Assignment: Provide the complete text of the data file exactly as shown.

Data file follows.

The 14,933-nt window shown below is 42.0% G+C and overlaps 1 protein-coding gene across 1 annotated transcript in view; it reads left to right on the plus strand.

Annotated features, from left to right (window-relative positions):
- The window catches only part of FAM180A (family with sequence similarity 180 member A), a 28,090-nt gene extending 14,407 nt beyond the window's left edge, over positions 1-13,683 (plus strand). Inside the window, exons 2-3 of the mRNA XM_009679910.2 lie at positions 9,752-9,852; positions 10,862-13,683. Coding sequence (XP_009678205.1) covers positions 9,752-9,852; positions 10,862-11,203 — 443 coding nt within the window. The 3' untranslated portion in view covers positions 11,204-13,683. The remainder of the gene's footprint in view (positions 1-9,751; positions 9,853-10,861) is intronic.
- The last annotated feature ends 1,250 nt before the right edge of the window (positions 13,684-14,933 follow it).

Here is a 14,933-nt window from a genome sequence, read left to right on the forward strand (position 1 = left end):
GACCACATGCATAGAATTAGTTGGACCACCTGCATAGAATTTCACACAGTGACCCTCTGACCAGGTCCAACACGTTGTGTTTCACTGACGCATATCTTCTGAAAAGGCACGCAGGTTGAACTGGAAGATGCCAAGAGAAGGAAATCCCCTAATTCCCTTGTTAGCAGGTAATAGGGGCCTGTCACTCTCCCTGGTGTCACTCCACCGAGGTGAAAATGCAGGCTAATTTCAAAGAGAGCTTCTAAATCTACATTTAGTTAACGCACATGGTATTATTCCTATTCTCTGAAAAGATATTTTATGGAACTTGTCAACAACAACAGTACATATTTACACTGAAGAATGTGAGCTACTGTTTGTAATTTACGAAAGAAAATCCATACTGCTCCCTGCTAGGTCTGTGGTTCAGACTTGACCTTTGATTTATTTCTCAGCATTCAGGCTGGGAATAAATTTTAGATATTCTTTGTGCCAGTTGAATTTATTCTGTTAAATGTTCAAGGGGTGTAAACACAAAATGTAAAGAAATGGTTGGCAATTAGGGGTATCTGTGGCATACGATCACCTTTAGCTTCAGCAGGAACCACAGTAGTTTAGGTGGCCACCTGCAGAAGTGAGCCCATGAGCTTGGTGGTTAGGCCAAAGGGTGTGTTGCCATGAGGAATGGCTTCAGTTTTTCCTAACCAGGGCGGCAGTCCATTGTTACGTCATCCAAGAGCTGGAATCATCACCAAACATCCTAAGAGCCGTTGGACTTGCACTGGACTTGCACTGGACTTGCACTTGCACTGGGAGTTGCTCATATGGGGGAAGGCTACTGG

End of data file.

The 14,933-nt window shown below is 42.0% G+C and overlaps 1 protein-coding gene across 1 annotated transcript in view; it reads left to right on the plus strand.

Annotated features, from left to right (window-relative positions):
- The window catches only part of FAM180A (family with sequence similarity 180 member A), a 28,090-nt gene extending 14,407 nt beyond the window's left edge, over positions 1-13,683 (plus strand). Inside the window, exons 2-3 of the mRNA XM_009679910.2 lie at positions 9,752-9,852; positions 10,862-13,683. Coding sequence (XP_009678205.1) covers positions 9,752-9,852; positions 10,862-11,203 — 443 coding nt within the window. The 3' untranslated portion in view covers positions 11,204-13,683. The remainder of the gene's footprint in view (positions 1-9,751; positions 9,853-10,861) is intronic.
- The last annotated feature ends 1,250 nt before the right edge of the window (positions 13,684-14,933 follow it).

Here is a 14,933-nt window from a genome sequence, read left to right on the forward strand (position 1 = left end):
GACCACATGCATAGAATTAGTTGGACCACCTGCATAGAATTTCACACAGTGACCCTCTGACCAGGTCCAACACGTTGTGTTTCACTGACGCATATCTTCTGAAAAGGCACGCAGGTTGAACTGGAAGATGCCAAGAGAAGGAAATCCCCTAATTCCCTTGTTAGCAGGTAATAGGGGCCTGTCACTCTCCCTGGTGTCACTCCACCGAGGTGAAAATGCAGGCTAATTTCAAAGAGAGCTTCTAAATCTACATTTAGTTAACGCACATGGTATTATTCCTATTCTCTGAAAAGATATTTTATGGAACTTGTCAACAACAACAGTACATATTTACACTGAAGAATGTGAGCTACTGTTTGTAATTTACGAAAGAAAATCCATACTGCTCCCTGCTAGGTCTGTGGTTCAGACTTGACCTTTGATTTATTTCTCAGCATTCAGGCTGGGAATAAATTTTAGATATTCTTTGTGCCAGTTGAATTTATTCTGTTAAATGTTCAAGGGGTGTAAACACAAAATGTAAAGAAATGGTTGGCAATTAGGGGTATCTGTGGCATACGATCACCTTTAGCTTCAGCAGGAACCACAGTAGTTTAGGTGGCCACCTGCAGAAGTGAGCCCATGAGCTTGGTGGTTAGGCCAAAGGGTGTGTTGCCATGAGGAATGGCTTCAGTTTTTCCTAACCAGGGCGGCAGTCCATTGTTACGTCATCCAAGAGCTGGAATCATCACCAAACATCCTAAGAGCCGTTGGACTTGCACTGGACTTGCACTGGACTTGCACTTGCACTGGGAGTTGCTCATATGGGGGAAGGCTACTGG